About Public Health

boy running through sprinkler

The mission of the IR-4 Project is to facilitate registration of sustainable pest management technology for specialty crops and minor uses. IR-4 assists registration of public health pesticides as a minor use.

From 2008 to 2017, the IR-4 Public Health Pesticide Program expanded the mission of IR-4 to include the facilitation of the development and registration of new public health pesticides to protect the public from insects and other arthropods that transmit human diseases.

The PHP Program was created to help fill and maintain the toolbox of toxicants, repellents, attractants, and other chemical tools used to manage mosquitoes, ticks, sand flies, and other arthropods that transmit human or animal disease. Major partners included the US Department of Defense’s Deployed War-fighter Protection Program and the USDA-ARS.

A particular priority was ensuring that deployed military personnel are protected from arthropods that carry human disease and that the chemical tools used for this purpose have been completely screened for safety and efficacy.

The IR-4 PHP’s Program also addressed:

  • improved integration of chemical tools into broad Integrated Vector Management (IVM) strategies
  • support for the regulatory needs of existing PHP’s
  • development of standard data dossiers and other methods to improve the PHP regulatory process, and
  • research and outreach.

Regulatory Support

The IR-4 PHP Program focused on supporting new chemical tools through the regulatory review process, which ensures their safety, both in terms of human health and environmental protection. These new tools included active ingredients. new product types, and newly formulated end-use products. IR-4 support included regulatory assistance and limited in-house or contracted data collection. This public assistance was needed because availability of PHP products has been recognized as a public interest, but the small market that exists for public health pesticides does not always provide the financial incentives needed for private industry to undertake this work alone.


This database currently contains information on approximately 1000 materials that are significant to the control of arthropods that can transmit infectious organisms to humans and/or domestic animals. Most of the materials are compounds or mixtures that serve as insect toxicants, repellents, or attractants. Some are specific isomers or forms of materials that are usually manufactured and sold as mixtures. Others are synergists, adjuvents, or carriers. A few are pesticide metabolites (break-down products). The list does not yet include specific formulated end-use products, although we plan to add this feature later this year. For now, product names can be used to help identify key constituent materials.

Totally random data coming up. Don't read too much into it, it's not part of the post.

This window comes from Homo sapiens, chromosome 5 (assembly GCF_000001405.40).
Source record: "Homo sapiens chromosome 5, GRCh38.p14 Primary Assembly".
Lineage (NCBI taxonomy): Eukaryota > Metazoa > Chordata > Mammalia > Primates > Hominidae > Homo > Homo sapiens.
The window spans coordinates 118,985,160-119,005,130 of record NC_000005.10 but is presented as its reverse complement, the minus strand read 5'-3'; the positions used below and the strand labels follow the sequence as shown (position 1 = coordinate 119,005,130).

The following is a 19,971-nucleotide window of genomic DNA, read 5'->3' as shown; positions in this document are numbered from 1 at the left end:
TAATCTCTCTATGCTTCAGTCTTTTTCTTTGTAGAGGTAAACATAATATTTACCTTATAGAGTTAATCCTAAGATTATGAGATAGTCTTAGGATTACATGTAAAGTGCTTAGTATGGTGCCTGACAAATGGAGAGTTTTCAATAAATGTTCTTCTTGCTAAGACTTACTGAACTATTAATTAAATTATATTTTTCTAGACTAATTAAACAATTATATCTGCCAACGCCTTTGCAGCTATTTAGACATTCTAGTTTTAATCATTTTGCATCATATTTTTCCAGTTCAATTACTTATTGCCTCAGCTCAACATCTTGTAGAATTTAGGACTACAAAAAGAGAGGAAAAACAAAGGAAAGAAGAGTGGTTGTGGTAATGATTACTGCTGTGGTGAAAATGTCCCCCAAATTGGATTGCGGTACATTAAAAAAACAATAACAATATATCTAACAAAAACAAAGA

To search for a particular material, either type in a segment of a name or identifying number in the “Keyword Search” box and hit “submit”; or scroll through the list of Identifiers, select one or more, and hit “submit”. There are about 5,000 identifiers in the list, including chemical names, common names, trade names, and identifying numbers (CAS, EPA, etc.), as many materials have multiple identifiers. The list of identifiers is not complete, and, in particular, is missing many trade names at this time.

To search for materials with a specific EPA registration status, click on a registration category under “EPA Registration” and hit “submit.” To search for materials with active product registrations for a particular pest, click on the registration status under the pest and hit “submit.”
Disclaimer: All information provided in this database was collected from public data sites, and no proprietary data was included. Data in this site are compiled and presented, but were not generated, by IR-4, and their accuracy cannot be guaranteed. All references to specific products, or references to other data sources, are informational only, and do not constitute an endorsement by IR-4 or any affiliated institution.

Former Program Contacts

Program Manager:
Karl Malamud-Roam, PhD